I think I am somewhat scared because I have now talked to quite a number of students and more senior people not in the foundations (cond mat, mostly) and they tend to think that the cosmological constant is an actually wrong prediction. (As opposed to: there is something here that we don't really understand.)

Don Lincoln said...

I have not encountered this. But, I live very deeply embedded in the particle world. It's both the good and bad side of being a researcher at a national lab.

On the other hand, I have no difficulty imagining that condensed matter types don't understand this well. But I forgive them, as my mastery of condensed matter is rather tenuous as well. My deep grasp of your particular discipline is also not what I might like it to be.

Sabine Hossenfelder said...


I don't blame condensed matter physicists for this at all. I blame myself for not realizing earlier that such myths are hard to contain and eventually will affect the community, even though it's patently obvious.

See, the people who understand the issue don't see anything wrong with making somewhat sloppy or inaccurate statements, because they think everyone knows what they mean anyway, right? It's just some kind of little joke about the worst prediction ever, haha. Then they start printing it in textbooks and in papers and students read the textbooks and the papers and you end up with a fraction of the community believing it actually is a mathematical problem. Same thing happened with the flatness problem and with naturalness (and, more recently, the bullet cluster). These stories have been repeated so often, a lot of physicists actually believe them. And whether or not they themselves believe it, they use it as a motivation for their research.

So, well. I don't consider myself pedantic. You can't write on the frequency that I do and be pedantic. Words happen. But I think every once in a while it's good to remind people of what the real story was, so I'm here to remind them.

Ari Okkonen said...

I have understood that the "dark energy" concept is brought to the cosmology to explain observed acceleration of distant galaxies in order to avoid talking about "forbidden" cosmological constant, which is equivalent as far as I understand.

Physics Comment said...

Dear Sabine,

I believe that you are missing some crucial points about naturalness and why it is an important criterium. I will not go into all of them, but there is always one very simple way to shut-down such attacks on naturalness that I describe below.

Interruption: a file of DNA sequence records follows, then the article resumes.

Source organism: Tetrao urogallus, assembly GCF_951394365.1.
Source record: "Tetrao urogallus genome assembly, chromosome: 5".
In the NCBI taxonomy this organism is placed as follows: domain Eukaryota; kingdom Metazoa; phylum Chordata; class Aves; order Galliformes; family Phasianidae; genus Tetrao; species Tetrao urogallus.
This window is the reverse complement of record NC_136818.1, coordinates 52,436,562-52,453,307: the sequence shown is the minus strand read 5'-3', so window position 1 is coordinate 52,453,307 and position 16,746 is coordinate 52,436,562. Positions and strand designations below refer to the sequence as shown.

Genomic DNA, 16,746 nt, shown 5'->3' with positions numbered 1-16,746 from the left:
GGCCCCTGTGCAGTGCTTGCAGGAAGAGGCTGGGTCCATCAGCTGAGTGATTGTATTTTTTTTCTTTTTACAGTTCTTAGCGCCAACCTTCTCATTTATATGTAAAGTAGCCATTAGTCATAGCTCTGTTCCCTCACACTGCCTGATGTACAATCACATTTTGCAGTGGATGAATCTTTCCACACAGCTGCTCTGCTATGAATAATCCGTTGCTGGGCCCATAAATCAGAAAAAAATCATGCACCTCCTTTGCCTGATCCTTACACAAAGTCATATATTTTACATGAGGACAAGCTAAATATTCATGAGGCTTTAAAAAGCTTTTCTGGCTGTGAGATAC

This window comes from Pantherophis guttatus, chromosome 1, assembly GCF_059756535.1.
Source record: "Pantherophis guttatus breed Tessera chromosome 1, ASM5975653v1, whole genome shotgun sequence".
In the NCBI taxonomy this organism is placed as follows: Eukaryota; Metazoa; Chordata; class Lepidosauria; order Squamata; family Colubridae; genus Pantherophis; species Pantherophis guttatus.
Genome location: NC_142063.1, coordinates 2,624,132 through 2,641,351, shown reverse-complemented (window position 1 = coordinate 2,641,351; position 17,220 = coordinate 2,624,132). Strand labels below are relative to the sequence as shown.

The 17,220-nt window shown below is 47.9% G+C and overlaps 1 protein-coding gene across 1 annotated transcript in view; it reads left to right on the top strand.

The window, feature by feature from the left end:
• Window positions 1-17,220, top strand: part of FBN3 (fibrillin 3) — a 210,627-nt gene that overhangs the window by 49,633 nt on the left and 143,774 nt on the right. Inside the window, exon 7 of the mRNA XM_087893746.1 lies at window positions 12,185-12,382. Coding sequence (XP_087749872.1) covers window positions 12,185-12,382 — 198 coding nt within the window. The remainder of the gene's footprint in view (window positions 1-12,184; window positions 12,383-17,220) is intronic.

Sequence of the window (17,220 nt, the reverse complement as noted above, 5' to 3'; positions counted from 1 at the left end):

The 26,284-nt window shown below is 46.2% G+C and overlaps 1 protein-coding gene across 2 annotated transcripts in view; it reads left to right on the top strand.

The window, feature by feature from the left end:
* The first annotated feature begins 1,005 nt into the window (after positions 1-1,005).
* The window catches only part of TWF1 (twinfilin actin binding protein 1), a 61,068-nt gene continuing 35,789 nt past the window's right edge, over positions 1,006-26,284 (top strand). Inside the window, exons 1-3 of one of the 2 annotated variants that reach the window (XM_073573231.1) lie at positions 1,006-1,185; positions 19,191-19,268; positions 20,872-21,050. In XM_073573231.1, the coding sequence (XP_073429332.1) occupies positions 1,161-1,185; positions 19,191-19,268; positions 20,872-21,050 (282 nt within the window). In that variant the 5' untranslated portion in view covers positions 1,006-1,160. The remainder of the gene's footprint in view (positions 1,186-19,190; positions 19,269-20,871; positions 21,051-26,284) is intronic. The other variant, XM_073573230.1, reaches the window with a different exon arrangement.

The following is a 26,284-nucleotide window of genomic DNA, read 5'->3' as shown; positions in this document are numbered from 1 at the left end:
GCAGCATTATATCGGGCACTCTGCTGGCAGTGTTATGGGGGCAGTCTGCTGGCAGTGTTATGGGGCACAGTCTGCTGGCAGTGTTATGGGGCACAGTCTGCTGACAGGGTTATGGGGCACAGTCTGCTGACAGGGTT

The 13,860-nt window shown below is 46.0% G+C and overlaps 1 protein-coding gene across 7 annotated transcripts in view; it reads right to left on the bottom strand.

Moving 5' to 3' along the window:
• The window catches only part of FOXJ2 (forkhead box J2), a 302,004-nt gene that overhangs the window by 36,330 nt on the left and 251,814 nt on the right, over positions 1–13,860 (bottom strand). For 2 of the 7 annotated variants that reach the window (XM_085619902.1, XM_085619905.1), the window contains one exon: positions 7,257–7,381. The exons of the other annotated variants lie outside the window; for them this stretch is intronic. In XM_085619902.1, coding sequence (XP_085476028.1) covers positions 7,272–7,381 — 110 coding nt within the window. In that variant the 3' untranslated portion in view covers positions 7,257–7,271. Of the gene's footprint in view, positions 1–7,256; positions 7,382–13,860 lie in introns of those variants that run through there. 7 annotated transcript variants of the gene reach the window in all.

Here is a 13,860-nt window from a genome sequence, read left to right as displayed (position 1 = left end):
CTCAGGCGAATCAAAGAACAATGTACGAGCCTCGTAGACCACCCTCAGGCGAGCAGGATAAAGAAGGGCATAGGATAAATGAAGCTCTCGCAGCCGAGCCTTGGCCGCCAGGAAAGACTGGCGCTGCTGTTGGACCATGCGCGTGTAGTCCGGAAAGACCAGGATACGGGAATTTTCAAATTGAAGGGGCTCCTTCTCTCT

There is a very simple way to understand naturalness, say in the context of the hierarchy problem for example. Try to write down a physics theory at 10^16 GeV which gives the Higgs mass to within an order of magnitude, or even two, three, four orders of magnitude. I guarantee that you simply can not write down this theory, which numerical values do you take for the parameters? Say you choose some parameter value M1=1.52324...5657, but then you remember that you forget to account for one (of 10,000) 3-loop diagram. This would completely change M1. The only way to get the Higgs mass from such a theory, in the absence of some principle or symmetry which makes it natural, is to put the Higgs mass in by hand in some way. But then your theory is completely useless - its only requirement is that it gives us the Higgs mass and it has failed to do so. Exactly the same argument can be made for the cosmological constant.

Naturalness is not some abstract hand-wavy contentless requirement as you seem to be suggesting, but a concrete in-your-face problem that you can not avoid if you ever try to actually calculate anything. And after all, calculating things is what physics is supposed to do.

Enrico said...

Cosmological constant is not a prediction. I agree. Why did Einstein say his theory predicted an expanding universe after Hubble discovered it? He added the cosmological constant to make a static universe model, and later said it was his biggest blunder. The cosmological constant is a free parameter. It doesn’t predict anything. I don’t know what he meant. Matter must be moving away from each other to counteract gravity from pulling them all together in one big lump. Was that his “expanding universe?”

I say the worst prediction in the history of physics is Einstein’s “prediction” of an expanding universe.

Unknown said...

Leon Lederman made the claim of "worst prediction" in his popular The God Particle.

I'm slightly confused by your points 1) and 2). I thought the 120 orders claim was being used as a justification for thinking there was something beyond the Standard Model.

Sabine Hossenfelder said...


Various types of dark energy fields try to address various types of supposed problems. Need I add that there's no evidence any of these fields exist? See why I am trying to say maybe it's a good idea to figure out what the problem is in the first place?